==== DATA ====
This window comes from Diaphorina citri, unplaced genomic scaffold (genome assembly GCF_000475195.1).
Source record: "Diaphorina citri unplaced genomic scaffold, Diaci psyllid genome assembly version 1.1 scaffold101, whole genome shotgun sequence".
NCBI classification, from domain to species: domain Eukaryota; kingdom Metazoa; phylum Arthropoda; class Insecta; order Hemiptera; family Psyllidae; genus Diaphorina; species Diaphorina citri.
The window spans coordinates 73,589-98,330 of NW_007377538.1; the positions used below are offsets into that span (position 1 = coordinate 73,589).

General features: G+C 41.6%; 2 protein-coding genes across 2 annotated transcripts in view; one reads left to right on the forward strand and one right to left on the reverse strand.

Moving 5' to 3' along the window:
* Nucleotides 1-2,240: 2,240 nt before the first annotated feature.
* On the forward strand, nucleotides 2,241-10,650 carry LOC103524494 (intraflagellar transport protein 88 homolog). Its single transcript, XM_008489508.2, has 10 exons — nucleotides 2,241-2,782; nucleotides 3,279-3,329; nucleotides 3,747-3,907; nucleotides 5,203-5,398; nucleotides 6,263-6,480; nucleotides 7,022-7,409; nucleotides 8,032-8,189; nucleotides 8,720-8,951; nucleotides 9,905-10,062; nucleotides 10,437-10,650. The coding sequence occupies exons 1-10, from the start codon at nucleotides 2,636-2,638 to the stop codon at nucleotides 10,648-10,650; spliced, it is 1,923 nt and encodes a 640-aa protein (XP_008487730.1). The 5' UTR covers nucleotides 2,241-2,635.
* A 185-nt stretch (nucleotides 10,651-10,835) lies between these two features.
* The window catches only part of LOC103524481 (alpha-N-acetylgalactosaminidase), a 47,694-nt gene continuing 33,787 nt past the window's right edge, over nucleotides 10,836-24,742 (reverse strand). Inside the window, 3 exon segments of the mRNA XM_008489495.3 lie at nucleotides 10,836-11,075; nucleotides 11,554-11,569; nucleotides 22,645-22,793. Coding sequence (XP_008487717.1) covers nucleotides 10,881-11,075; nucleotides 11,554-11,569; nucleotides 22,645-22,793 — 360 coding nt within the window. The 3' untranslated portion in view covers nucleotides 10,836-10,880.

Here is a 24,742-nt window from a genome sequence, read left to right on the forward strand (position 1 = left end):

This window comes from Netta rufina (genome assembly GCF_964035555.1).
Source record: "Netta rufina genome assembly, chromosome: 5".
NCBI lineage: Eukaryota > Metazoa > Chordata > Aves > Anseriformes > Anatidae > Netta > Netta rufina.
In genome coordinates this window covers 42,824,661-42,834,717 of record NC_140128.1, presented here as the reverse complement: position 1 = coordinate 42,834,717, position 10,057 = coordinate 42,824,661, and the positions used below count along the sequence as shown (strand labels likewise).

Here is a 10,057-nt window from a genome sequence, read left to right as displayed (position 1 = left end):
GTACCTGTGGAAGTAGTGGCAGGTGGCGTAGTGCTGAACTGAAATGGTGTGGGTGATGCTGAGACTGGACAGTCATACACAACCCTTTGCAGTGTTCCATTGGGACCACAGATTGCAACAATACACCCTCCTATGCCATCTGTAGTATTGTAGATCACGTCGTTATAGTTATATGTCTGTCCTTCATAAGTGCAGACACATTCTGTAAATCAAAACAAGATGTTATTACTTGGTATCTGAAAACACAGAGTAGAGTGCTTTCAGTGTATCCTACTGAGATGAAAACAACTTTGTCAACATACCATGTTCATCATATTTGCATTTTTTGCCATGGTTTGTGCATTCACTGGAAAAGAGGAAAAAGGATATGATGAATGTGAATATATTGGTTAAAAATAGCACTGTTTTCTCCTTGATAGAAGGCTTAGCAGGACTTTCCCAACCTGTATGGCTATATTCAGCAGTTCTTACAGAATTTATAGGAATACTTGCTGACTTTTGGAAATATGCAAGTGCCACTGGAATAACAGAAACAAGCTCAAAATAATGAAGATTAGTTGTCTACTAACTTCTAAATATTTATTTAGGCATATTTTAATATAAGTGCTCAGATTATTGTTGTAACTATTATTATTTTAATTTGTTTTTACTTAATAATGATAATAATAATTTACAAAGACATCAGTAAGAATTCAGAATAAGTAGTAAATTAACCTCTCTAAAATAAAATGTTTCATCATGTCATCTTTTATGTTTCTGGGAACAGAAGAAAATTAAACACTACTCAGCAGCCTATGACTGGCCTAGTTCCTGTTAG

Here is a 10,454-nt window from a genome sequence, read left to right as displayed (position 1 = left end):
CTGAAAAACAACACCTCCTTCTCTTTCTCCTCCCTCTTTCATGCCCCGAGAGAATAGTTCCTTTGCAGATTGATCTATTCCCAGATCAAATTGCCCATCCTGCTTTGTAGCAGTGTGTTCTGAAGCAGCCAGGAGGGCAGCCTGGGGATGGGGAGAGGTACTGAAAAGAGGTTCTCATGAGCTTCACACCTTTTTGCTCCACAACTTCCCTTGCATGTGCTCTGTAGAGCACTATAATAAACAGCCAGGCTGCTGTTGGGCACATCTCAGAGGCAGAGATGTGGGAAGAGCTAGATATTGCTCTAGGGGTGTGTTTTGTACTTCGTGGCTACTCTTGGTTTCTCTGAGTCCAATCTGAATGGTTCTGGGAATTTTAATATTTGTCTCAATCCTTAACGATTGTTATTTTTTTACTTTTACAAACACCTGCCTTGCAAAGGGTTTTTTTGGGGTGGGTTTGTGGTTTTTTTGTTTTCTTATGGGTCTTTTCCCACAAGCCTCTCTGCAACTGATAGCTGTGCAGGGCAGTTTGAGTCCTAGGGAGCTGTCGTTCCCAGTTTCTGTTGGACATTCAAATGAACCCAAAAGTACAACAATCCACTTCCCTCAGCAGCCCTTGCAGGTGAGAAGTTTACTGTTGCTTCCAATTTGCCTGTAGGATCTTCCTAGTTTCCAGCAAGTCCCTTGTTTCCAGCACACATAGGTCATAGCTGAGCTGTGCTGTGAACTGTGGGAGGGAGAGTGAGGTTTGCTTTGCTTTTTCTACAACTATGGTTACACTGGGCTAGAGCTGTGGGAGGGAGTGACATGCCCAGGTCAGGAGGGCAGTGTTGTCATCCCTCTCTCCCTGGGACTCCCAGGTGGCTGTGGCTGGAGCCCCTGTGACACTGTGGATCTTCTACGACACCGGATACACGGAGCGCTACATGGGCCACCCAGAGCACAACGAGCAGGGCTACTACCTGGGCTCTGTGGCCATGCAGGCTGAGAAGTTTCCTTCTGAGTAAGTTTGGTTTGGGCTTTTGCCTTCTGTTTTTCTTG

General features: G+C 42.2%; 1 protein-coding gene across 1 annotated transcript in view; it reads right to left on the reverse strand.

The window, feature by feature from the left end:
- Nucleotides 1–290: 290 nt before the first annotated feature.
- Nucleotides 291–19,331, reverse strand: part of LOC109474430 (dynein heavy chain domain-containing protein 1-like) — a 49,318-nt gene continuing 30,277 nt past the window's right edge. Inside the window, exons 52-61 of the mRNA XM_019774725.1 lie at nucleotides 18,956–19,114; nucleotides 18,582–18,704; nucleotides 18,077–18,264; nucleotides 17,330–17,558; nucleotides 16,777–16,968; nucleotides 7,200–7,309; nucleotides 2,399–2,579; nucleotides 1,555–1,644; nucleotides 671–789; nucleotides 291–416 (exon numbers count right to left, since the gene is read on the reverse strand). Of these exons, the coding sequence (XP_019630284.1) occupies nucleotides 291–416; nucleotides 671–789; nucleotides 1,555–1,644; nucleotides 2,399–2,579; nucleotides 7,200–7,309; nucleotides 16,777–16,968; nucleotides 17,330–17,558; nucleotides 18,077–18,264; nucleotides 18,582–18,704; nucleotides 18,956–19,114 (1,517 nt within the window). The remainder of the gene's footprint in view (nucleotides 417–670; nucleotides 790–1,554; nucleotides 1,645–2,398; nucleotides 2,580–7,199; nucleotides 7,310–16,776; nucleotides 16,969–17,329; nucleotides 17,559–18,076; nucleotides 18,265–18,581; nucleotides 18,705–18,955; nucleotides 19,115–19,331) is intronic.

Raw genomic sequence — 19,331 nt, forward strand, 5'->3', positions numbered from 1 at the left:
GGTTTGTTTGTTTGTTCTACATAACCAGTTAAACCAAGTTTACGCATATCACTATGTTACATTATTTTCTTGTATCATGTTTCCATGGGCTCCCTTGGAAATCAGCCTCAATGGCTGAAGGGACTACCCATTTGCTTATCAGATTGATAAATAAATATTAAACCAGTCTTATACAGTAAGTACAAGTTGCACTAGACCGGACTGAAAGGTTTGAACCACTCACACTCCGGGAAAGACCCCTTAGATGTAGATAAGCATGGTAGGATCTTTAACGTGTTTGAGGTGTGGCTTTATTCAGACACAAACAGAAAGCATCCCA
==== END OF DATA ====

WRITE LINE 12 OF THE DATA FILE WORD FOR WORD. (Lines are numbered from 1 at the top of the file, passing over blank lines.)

This window comes from Netta rufina (genome assembly GCF_964035555.1).